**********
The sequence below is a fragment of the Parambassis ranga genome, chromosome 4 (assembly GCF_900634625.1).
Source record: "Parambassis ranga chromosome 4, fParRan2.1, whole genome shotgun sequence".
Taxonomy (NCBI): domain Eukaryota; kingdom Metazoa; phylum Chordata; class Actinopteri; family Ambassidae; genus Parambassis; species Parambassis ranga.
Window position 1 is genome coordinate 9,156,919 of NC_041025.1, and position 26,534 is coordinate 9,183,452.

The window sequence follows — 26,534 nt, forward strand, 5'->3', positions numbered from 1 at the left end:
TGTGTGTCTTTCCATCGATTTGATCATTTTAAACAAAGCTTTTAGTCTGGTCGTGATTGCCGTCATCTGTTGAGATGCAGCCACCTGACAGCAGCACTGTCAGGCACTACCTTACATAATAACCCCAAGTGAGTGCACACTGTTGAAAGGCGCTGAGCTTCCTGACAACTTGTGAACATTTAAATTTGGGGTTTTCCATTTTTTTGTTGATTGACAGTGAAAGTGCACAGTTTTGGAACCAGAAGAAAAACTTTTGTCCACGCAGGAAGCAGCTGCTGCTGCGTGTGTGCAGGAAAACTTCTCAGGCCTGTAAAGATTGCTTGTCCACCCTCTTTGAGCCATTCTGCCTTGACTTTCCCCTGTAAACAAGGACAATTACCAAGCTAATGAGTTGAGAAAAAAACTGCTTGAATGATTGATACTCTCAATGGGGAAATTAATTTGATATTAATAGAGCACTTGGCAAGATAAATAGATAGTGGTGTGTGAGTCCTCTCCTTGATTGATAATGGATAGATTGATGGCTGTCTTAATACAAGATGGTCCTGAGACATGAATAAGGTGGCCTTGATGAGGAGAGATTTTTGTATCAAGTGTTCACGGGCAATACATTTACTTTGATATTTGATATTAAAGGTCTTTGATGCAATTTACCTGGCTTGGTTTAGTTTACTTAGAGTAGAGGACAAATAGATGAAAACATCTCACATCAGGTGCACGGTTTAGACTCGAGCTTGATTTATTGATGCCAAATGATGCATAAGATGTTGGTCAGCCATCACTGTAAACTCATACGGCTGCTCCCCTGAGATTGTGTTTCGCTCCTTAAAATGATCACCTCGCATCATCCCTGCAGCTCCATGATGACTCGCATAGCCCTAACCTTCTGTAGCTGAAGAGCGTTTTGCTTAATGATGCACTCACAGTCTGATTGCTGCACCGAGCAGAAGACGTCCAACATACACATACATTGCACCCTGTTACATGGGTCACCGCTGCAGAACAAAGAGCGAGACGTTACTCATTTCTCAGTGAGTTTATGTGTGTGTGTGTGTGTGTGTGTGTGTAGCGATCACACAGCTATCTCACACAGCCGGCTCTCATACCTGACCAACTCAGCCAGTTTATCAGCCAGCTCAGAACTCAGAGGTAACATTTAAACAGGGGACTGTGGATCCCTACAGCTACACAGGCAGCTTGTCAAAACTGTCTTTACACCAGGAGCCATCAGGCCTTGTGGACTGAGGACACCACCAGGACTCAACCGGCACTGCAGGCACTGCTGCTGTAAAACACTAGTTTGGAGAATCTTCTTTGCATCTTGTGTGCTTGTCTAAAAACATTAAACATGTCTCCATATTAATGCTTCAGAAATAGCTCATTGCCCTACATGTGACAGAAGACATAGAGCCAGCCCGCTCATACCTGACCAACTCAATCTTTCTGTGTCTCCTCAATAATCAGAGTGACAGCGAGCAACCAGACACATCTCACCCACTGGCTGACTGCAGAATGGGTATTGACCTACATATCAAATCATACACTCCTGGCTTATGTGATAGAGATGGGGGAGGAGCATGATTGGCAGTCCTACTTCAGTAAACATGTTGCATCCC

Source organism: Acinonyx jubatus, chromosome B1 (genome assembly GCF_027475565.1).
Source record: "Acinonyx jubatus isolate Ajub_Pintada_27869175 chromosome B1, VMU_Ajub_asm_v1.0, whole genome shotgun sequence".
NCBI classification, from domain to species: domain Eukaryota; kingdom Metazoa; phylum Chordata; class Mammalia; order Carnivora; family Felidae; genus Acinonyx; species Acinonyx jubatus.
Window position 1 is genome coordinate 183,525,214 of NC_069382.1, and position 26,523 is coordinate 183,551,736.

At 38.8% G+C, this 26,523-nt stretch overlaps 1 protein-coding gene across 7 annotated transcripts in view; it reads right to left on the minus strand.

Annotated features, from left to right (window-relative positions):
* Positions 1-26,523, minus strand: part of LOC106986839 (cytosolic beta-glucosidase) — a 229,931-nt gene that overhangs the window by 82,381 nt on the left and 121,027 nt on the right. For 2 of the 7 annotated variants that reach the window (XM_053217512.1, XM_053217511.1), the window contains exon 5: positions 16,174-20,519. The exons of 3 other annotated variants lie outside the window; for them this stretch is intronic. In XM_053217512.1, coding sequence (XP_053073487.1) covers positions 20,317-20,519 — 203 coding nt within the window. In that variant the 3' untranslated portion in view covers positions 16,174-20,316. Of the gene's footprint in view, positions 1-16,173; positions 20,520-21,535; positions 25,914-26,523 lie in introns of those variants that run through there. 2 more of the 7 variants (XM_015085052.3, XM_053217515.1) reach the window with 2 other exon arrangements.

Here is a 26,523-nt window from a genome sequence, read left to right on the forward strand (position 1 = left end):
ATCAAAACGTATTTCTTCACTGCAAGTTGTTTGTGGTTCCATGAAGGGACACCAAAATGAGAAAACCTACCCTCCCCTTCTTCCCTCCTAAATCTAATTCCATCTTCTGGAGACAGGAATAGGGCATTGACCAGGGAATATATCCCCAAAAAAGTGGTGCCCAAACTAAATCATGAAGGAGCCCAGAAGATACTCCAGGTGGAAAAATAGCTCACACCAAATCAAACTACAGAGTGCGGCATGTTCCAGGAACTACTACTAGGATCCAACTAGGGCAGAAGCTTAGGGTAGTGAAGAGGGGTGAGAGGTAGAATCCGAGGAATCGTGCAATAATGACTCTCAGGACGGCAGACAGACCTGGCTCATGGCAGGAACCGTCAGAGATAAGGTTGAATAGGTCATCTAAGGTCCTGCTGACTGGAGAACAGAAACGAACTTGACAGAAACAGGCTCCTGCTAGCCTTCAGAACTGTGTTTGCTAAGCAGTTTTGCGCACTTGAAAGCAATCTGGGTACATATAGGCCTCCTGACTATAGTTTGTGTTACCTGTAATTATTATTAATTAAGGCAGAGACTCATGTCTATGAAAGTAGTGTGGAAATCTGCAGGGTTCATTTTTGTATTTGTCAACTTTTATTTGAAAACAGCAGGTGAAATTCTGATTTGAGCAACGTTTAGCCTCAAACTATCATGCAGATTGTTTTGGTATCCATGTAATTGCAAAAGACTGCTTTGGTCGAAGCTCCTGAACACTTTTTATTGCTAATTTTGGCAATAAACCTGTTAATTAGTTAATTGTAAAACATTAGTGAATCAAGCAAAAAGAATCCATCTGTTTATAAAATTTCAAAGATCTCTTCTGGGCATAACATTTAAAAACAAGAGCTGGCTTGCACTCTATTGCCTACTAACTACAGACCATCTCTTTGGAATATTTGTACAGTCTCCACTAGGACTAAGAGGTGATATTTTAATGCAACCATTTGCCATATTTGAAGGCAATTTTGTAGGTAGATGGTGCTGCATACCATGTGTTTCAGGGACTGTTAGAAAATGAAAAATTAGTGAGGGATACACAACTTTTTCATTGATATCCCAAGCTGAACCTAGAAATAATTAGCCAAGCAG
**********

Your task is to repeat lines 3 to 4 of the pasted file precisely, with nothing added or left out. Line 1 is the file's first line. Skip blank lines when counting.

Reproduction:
Taxonomy (NCBI): domain Eukaryota; kingdom Metazoa; phylum Chordata; class Actinopteri; family Ambassidae; genus Parambassis; species Parambassis ranga.
Window position 1 is genome coordinate 9,156,919 of NC_041025.1, and position 26,534 is coordinate 9,183,452.